Last September I published my favored indicators for predicting a potential recession. I wrote in the article that I follow a "criteria based" approach when examining the prospects for the economy over the forthcoming six month period.
In building a case for a potential recession, I concentrate on six key indicators. Last fall, these indicators were primarily positive, leaving me constructive on the equity markets. If my criteria list indicates a possible recession in the future, I would be less inclined to remain at a market weight for equities.
Indicators (click to enlarge images):
- Copper: I consistently measure the price of copper to gauge the health of the global economy. As I mentioned in my last article, this is a very popular indicator, also known as Dr. Copper, for the metal's ability to predict future economic growth. China now has a very large impact on the price of copper, as it controls over 40% of the global market. To track the metal, I follow the London Market Exchange. My primary focus is on the trend of the price in copper, especially looking for any breakdown. Last September, I was positive, as the price had remained above trend. However, a strong break in February in this metal indicates that the global economic outlook is poor. Verdict: NEGATIVE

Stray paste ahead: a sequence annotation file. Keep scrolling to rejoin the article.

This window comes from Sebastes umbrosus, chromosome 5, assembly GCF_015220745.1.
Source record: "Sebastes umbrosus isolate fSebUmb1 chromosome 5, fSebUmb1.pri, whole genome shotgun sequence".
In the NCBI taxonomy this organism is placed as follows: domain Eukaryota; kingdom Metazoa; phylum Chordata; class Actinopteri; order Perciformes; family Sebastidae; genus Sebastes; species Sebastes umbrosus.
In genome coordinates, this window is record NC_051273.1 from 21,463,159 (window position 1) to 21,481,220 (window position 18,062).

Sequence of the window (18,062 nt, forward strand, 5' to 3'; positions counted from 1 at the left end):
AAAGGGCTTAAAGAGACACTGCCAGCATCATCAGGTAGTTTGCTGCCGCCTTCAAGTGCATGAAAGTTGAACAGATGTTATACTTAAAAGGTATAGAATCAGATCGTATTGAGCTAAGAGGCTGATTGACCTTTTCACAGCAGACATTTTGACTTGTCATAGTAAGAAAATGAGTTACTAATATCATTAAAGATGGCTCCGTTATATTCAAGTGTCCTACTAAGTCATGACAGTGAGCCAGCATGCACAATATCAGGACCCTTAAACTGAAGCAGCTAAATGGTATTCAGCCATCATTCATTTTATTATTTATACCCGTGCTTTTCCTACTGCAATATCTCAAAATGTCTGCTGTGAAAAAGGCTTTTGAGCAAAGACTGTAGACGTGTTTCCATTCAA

- My second indicator is also tied to economics. Chicago Fed National Activity Index (CFNAI): Diffusion Index. This index is produced monthly and measures overall economic activity. I prefer the more obscure CFNAI, as it measures a weighted average of 85 existing monthly indicators of national economic activity. It is constructed to have an average value of zero and a standard deviation of one. It is also measured through a diffusion index, which is also preferable. A diffusion index is created by measuring the number of indicators that are rising and taking this as a percentage of the number under observation. For example, if five out of the ten indicators turn up during a given period, the diffusion index is 50%. If seven turn negative, the index is 30%. The index is currently trending sideways, but holding still above the critical -0.4 reading. This indicator demonstrates the resilience of the U.S. economy, which is in much better shape than the rest of the world. Verdict: NEUTRAL